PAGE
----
Purpose: Community-level group participation is a structural aspect of social capital that may have a contextual influence on individual health. We investigated the contextual effect of community-level prevalence of sports group participation on the risk of cognitive impairment among older individuals.
Methods: We analyzed prospective cohort data from the Japan Gerontological Evaluation Study, a nationwide survey of 40,308 functionally independent older individuals from 346 communities. Cognitive impairment was assessed by the nationally standardized dementia scale proposed by the Ministry of Health, Labour and Welfare of Japan. Participation in a sports group 1 d per month or more frequently was defined as "participation." We applied a two-level multilevel survival analysis to calculate hazard ratios (HR) and 95% confidence intervals (CI).
Results: The cumulative incidence of cognitive impairment during the 6-yr follow-up period was 9.8%. The mean proportion of sports group participation was 25.2% (range, 0.0%-56.5%). Higher prevalence of community-level sports group participation was associated with a lower risk of cognitive impairment (HR, 0.92; 95% CI, 0.86-0.99, estimated by 10 percentage points of participation proportion) after adjusting for individual-level sports group participation, sex, age, disease, obesity, social isolation, alcohol, smoking, education, income, depression, daily walking time, population density, and sunlight hours. We found cross-level interaction between individual- and community-level sports group participation (HR, 0.87; 95% CI, 0.76-0.99).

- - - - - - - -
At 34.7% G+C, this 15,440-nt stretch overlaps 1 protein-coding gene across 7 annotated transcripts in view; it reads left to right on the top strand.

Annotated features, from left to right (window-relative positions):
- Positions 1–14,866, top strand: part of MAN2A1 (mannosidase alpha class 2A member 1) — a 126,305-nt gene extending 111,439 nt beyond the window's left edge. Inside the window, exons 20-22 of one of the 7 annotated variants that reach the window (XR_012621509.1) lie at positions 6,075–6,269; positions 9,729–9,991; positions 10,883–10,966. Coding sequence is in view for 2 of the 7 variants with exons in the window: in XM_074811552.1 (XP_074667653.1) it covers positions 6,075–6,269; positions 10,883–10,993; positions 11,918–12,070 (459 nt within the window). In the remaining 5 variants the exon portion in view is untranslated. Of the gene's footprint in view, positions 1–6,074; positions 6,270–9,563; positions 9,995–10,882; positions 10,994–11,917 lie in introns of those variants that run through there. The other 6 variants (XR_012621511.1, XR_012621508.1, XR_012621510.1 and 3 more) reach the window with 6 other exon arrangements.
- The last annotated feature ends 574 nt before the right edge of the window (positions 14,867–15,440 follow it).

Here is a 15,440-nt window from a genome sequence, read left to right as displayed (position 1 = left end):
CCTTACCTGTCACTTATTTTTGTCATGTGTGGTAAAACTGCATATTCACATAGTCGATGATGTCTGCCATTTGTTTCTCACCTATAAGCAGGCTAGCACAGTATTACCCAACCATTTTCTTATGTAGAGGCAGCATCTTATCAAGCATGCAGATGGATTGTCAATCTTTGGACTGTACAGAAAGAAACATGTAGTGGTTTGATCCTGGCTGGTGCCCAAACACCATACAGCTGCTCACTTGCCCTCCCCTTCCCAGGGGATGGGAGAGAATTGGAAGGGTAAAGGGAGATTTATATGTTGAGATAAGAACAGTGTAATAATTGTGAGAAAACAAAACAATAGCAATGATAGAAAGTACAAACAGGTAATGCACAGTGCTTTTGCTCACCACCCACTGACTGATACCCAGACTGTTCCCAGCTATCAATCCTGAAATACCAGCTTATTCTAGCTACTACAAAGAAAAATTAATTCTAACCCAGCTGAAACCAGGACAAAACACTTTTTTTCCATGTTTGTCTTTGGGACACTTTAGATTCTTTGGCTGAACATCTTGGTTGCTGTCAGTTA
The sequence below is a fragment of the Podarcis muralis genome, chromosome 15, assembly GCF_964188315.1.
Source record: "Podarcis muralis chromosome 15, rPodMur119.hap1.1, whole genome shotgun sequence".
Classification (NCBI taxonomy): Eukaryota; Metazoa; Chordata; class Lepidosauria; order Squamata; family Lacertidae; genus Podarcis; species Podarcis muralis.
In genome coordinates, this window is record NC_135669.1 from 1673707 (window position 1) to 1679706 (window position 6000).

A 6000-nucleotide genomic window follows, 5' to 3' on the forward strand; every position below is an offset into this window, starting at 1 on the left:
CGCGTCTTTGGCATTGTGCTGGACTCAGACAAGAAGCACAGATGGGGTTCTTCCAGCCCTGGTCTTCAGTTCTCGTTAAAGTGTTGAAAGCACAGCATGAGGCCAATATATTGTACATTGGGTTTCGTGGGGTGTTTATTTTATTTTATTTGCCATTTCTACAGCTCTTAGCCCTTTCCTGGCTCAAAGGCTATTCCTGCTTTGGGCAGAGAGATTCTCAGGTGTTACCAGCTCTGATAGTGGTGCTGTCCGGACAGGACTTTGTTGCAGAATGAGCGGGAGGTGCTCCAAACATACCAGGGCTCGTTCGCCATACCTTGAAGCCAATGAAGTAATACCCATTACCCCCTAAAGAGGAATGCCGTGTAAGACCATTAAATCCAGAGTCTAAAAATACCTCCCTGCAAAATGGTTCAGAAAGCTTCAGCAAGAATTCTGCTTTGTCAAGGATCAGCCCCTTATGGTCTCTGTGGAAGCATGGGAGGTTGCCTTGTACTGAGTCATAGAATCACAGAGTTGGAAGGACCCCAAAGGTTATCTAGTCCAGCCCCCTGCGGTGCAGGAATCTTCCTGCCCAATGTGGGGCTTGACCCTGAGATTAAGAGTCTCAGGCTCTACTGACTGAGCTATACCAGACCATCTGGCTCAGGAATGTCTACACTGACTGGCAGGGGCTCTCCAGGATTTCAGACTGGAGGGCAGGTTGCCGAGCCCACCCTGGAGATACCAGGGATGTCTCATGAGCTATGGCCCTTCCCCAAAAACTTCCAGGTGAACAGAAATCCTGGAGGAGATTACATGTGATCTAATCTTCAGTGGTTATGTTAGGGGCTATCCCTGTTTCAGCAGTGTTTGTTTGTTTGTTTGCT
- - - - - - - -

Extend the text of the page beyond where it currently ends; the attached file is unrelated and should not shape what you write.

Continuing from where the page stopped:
Conclusions: We found a contextual preventive effect of community-level sports group participation on developing cognitive impairment among older individuals. Furthermore, the benefit may favor sports group participants. Therefore, promoting sports groups in a community setting may be effective as a population-based strategy for the prevention of dementia.